It has been a while since I’ve written anything about Azure. Not that there isn’t anything noteworthy happening. There are constant updates to Azure so man in fact that it’s tough to keep track of them all. Today I want to let you know about three items that are of special interest to me:
- The “New” Azure Portal
- The Azure Marketplace
- Project Nami
The New Azure Portal
Microsoft has had the new portal available in preview for about a year. Depending on the azure services you needed to manage it could be confusing to know which portal to use. Especially for new services that were only supported in the new portal. Portal switching confusion is finally over (I hope) as the new portal is GA (generally available) as of December 3rd 2015. It supports 26 services as opposed to the “classic” portal which supports 23. Going forward you should be able to accomplish all of your Azure management tasks from the new portal.
The Azure Marketplace
There are many benefits to cloud computing but one of the features that really helps Azure stand apart for me is the Gallery. The gallery allows you to quickly provision a virtual machine or other workload based on industry standard stacks. There are thousands of certified applications pre-configured for Microsoft Azure in the Azure Marketplace.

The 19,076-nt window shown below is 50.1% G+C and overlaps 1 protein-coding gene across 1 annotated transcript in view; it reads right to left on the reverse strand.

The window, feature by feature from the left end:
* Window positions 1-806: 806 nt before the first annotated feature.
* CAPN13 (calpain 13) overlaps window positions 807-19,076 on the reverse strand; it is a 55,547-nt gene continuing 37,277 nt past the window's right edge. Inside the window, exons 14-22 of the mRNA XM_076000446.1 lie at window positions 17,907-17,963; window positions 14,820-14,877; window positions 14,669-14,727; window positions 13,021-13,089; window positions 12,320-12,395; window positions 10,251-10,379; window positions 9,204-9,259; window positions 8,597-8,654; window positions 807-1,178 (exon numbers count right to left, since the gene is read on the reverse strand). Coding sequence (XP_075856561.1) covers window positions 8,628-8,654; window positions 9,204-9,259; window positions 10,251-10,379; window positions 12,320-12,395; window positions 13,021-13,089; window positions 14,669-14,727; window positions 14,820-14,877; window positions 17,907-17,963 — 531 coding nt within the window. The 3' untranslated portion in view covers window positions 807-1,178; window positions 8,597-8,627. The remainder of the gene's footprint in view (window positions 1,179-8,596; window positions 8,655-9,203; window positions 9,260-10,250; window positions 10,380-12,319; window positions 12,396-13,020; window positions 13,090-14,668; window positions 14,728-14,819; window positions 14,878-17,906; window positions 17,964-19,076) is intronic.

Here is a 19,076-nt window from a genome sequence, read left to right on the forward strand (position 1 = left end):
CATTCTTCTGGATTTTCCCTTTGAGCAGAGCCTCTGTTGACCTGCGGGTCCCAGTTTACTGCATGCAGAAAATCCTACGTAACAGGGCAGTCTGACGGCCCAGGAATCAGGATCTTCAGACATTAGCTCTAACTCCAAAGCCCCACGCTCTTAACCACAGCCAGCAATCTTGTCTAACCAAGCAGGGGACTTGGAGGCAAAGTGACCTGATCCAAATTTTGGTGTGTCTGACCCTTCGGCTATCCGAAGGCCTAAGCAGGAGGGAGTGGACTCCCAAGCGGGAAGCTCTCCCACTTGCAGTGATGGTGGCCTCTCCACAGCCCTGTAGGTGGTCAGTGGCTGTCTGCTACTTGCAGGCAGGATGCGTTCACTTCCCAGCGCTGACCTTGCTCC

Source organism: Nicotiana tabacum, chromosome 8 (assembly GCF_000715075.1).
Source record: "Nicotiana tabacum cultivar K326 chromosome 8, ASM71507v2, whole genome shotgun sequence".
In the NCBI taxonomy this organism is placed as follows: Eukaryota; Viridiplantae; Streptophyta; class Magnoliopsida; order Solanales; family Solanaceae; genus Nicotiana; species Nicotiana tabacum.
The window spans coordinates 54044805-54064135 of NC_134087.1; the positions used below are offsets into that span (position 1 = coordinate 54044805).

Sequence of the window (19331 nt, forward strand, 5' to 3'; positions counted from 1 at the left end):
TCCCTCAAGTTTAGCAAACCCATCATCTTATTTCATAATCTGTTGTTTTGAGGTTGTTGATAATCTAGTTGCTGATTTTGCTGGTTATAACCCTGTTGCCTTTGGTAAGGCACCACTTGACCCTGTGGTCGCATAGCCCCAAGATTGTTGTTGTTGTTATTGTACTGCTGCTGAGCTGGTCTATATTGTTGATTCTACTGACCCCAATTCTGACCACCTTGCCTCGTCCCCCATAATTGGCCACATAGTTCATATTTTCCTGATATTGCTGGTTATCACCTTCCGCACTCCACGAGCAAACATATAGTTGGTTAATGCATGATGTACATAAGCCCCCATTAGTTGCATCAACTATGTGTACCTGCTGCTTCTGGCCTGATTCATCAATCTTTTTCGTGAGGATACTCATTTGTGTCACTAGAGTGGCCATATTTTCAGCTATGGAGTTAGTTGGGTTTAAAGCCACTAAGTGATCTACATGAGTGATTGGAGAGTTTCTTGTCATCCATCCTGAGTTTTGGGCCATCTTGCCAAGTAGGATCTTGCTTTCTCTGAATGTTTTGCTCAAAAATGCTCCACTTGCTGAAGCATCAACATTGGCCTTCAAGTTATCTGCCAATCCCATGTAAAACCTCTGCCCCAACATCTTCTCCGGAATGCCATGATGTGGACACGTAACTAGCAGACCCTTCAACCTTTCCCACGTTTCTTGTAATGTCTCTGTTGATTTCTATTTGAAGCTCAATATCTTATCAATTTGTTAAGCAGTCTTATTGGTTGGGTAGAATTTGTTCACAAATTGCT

I’ve used a several of them and they really accelerate my testing and investigation of new products and use cases. I’ve traditionally focused on the Microsoft workloads like SQL Server and SharePoint but there are hundreds of third party offerings including Linux VMs and stacks from companies like Oracle, Barracuda, Citrix, Hortonworks, Commvault and many others. That leads me to my last update …
Project Nami has been making my life a lot easier (and cheaper) for a few months now. As you may well know, one of the most popular blogging and website platforms currently is WordPress. WordPress requires a database and is designed to use MySQL. Microsoft supports WordPress as a preconfigured application as part of the Azure Marketplace but you get a 20GB MySQL database provided by a third-party known as ClearDB. If you exceed your database size allocation you can cripple your site and if you need more than 20GB you would need to pay ClearDB for additional services.
Project Nami to the rescue! Being a Microsoft focused IT Pro I’m more comfortable with MS SQL server than MySQL. Project Nami allows you to run your WordPress site on a MS SQL database instead of MySQL. Even more interesting is that you can deploy directly to Azure in under 5 minutes. I’m currently using Project Nami in Azure for hosting the website of the Surface Smiths podcast that I do with David Smith and it hasn’t let me down yet.